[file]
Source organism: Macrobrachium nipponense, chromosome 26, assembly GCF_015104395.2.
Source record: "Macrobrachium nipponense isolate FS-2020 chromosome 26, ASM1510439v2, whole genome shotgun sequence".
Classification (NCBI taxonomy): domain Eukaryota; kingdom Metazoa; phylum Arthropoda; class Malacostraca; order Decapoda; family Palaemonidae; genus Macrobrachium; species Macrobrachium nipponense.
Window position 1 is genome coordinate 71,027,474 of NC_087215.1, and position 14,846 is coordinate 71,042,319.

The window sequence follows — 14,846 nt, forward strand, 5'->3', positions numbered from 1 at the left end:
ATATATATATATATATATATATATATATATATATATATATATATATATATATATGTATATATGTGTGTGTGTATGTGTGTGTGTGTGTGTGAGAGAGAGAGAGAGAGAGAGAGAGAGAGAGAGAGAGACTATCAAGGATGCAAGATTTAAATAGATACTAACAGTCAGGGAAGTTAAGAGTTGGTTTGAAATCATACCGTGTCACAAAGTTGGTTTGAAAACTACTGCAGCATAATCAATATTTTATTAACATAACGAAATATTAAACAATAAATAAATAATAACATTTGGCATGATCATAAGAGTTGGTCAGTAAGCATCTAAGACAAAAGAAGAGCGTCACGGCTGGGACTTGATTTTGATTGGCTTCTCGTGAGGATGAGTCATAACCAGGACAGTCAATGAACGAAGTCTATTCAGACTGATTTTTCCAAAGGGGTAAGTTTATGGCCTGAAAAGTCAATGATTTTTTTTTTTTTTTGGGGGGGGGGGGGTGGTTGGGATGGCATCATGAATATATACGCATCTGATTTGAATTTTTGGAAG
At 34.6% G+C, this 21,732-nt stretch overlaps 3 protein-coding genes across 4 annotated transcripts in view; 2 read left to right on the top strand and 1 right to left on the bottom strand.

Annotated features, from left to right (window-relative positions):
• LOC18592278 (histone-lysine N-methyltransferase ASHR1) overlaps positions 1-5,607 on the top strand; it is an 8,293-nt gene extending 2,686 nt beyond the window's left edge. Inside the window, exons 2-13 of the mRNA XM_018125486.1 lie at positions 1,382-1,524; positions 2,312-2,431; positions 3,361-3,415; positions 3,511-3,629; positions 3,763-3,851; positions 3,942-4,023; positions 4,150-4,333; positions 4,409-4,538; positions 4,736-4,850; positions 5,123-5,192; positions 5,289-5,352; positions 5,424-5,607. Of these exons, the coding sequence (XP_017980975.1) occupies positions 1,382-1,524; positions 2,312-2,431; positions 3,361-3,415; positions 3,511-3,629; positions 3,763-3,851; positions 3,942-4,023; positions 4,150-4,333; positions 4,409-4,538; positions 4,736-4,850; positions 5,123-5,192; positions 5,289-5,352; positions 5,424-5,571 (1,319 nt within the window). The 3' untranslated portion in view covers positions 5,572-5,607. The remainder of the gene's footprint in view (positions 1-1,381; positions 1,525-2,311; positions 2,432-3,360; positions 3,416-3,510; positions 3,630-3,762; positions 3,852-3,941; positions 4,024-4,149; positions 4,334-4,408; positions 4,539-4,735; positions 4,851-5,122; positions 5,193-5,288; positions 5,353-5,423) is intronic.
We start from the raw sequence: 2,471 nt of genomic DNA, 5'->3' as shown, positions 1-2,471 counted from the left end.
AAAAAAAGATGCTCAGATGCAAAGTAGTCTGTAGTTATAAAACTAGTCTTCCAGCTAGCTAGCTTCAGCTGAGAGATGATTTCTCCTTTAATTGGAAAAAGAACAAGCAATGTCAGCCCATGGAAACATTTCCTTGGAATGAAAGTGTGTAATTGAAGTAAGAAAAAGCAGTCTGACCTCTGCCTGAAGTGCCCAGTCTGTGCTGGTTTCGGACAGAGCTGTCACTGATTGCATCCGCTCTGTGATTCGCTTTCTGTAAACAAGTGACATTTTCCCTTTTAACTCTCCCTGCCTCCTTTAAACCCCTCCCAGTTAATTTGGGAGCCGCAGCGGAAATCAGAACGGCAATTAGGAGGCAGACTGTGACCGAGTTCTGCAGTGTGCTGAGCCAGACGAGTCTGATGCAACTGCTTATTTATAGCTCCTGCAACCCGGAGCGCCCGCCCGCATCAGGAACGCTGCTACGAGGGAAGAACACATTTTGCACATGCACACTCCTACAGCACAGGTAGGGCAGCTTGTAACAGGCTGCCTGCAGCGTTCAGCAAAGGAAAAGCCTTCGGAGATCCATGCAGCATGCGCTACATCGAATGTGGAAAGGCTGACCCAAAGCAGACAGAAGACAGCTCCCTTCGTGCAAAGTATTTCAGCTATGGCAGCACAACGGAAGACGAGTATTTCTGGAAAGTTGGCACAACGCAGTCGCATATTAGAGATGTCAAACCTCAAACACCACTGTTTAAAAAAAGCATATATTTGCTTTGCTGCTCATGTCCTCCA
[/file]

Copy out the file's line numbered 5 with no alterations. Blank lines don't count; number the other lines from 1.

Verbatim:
The window sequence follows — 14,846 nt, forward strand, 5'->3', positions numbered from 1 at the left end: